How many of us have friends who refuse to share their photos online because they’re afraid of … something, and we call them paranoid? Well, it seems like their fears may be valid.
The New York Times has reported on an app called Clearview that allows users to find random people with only their photos.
How it works is let’s say some random person spots you on the street and wants to know who you are, he can take a photo of you, and with Clearview match with photos of you online, along with the links of where you shared those photos.
There are currently more than 3 billion photos on the database of Clearview, and it says the photos were scraped off Facebook, YouTube and millions of other websites.
The app isn’t public (yet) — thank God — but it is already being used by different security agencies in the United States, and has been licensed to “at least a handful of companies for security purposes.”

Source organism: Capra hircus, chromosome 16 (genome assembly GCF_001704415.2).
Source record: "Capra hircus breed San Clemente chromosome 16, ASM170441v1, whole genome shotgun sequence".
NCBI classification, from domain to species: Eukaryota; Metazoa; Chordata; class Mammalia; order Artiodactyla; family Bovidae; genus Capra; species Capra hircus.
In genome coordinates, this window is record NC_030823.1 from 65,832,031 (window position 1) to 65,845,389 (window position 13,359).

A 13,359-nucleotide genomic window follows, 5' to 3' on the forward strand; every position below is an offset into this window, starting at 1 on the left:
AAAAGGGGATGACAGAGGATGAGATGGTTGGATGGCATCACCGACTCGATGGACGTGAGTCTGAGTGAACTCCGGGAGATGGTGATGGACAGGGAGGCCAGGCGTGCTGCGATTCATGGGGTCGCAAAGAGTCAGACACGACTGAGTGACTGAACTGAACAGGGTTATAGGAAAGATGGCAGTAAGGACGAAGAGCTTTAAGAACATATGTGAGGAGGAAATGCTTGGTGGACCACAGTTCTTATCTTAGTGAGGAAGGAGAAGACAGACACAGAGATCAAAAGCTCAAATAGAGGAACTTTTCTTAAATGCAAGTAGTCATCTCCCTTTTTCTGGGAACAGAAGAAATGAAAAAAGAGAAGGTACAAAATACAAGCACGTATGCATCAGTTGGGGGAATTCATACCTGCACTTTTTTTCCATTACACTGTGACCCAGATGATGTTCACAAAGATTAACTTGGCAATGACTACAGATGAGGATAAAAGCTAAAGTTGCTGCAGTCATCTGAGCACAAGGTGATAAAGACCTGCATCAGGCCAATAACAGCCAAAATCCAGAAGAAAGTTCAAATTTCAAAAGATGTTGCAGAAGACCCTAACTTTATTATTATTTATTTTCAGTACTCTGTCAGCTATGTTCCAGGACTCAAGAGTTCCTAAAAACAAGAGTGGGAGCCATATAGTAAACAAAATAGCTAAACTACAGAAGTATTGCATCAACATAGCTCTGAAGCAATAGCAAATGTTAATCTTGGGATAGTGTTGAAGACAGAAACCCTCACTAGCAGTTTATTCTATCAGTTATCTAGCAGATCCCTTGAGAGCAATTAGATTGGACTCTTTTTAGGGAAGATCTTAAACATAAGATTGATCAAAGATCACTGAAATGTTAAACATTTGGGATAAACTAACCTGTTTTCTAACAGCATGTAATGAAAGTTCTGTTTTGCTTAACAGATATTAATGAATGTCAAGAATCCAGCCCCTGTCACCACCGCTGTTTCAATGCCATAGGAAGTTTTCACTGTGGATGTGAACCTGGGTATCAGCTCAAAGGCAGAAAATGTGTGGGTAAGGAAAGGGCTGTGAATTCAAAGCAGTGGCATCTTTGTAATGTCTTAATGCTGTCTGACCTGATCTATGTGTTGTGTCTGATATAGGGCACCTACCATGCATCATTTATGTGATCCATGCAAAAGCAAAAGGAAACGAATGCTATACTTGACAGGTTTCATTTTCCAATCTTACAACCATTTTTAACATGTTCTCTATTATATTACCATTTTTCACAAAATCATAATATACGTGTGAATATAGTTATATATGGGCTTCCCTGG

Sure, the app has its uses. Security agencies have said they have used the app to “help solve shoplifting, identity theft, credit card fraud, murder and child sexual exploitation cases.”
But it can also be put to nefarious uses, like how the New York Times found that code underlying the app includes “programming language to pair it with augmented-reality glasses.”
This means that with AR glasses, people would be able to identify anyone they see. This is not just scary for protesters in countries where democracy is fragile, but it could also be scary for attractive strangers walking down a street.
We have no idea how this will turn out, but there’s no doubt that the future keeps looking more and more interesting, thanks to technology.